This interview is part of the Lady Boss Hostess Series
Mara Tyler of The Farm at Oxford is co-hosting the April 2017 edition of Lady Boss at Chhaya Café in Philadelphia. Tix available here.
Let's get to know her
Q: What's your current guilty pleasure?
A: Buying too many plants, binge watching Black Sails and of course, WINE!
Q: What are you listening to lately?
A: 90's Smooth R&B on Spotify — reliving my glory days!
Q: What's your favorite app or resource of the moment?
A: NOAA weather app, farm nerd!
Q: Who are you crushing on?
A: I honestly can't think of a person! Probably my spring blooms, haha. One track mind!
Q: Current mantra (or phrase, or Affirmation...)?
A: If you dream it, you CAN do it. Cheesy, yet I believe it's true.
What makes her a boss
Q: Tell us about your business.
A: We have a boutique cut flower farm in Southern Chester County called The Farm at Oxford. Growing unique and unusual flora and fauna, we love to sell to our local designers for their weddings and events. We also offer a bouquet share CSA to locals who want fresh flowers on the regular in their homes.
Q: What accomplishment are you celebrating right now?
A: Every spring, I feel this immense amount of stress as the weather warms and suddenly we have 50,000 things to do and not enough time or hands to do them all. It's very intense and somewhat short lived and affects my sleep patterns because I dream about all the things that aren't getting done. However, this year we actually feel pretty on top of things! We are heading into year three of the business and we have a lot of infrastructure and processes finally working properly, and this is causing me WAY less angst and stress than typical. Of course, I reserve the right to freak out in a few weeks when 150 bareroot roses arrive and need to be planted out immediately, but for now we're feeling pretty good.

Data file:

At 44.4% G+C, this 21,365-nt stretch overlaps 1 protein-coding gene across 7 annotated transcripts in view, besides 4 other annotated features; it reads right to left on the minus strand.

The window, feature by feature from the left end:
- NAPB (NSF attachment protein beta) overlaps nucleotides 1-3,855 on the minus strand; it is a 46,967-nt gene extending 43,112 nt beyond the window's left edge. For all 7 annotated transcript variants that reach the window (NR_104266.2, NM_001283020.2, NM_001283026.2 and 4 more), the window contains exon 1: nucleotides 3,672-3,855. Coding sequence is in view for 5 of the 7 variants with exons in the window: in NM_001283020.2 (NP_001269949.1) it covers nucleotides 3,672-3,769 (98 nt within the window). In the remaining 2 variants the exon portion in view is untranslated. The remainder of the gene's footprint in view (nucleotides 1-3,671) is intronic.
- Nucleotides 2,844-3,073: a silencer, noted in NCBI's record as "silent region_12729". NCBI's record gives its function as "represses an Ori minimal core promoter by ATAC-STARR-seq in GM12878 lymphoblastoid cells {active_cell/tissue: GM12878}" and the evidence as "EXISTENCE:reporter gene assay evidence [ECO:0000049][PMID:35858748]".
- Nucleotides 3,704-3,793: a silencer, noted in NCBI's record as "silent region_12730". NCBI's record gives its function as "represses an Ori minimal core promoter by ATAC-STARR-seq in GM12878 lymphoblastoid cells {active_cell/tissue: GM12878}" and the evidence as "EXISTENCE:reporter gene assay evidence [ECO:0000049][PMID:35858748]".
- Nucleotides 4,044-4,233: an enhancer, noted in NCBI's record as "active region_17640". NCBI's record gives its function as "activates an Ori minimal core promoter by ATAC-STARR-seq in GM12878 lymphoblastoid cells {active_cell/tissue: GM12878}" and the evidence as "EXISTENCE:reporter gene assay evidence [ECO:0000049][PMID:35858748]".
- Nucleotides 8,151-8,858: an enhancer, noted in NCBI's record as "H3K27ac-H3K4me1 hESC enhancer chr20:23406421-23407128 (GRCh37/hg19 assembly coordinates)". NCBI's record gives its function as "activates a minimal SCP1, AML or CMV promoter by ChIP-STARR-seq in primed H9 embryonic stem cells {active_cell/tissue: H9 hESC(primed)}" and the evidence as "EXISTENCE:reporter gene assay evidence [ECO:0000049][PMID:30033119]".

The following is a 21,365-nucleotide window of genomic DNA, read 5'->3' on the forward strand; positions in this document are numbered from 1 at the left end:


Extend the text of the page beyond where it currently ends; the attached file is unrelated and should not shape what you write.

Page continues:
Q: What keeps you motivated?
A: I love flowers. I've always been calmed by looking at them en masse on roadsides or in a garden even as a girl. They bring me mental peace and happiness and anytime I feel like there is something ugly going on in the world or around me, I look at the blooms and know there is beauty and wonderfulness happening as well. If you had asked me if I'd be flower farming at age 42 in Pennsylvania when I was 21, I would have told you that you were a special type of mad. But this is where life has brought me and I believe in fate and things happening for a reason, and I surely believe I was meant to bring beauty and happiness to others by way of our blooms.
Q: What's one tip you want to share with other entrepreneurs?
A: Be open minded. Have a vision but don't worry too much about having a strict or set goal. And don't be too structured in the way that things will shape up. I am very type A but one thing I've had to do in this business is let go of some of the control because Mother Nature is my business partner and she's a mean one sometimes. There's only so much you can do, but to be sustainable and not burn out a few years in whether it comes to money or time or mental health, you have to allow some room for change and be ready to adapt the business if things aren't going the way you planned. There is always room for a changing plan.
Q: Why should others join us for lady boss?
A: Flower farming can be a little isolationist and I'm really not a big extrovert. I love the opportunity to get out of my farm shell and come talk business and brainstorm with other lady bosses like me. Chances are even if we are in different industries, we all bring a level of some expertise to the table — sharing that with each other and keeping communication flowing is important.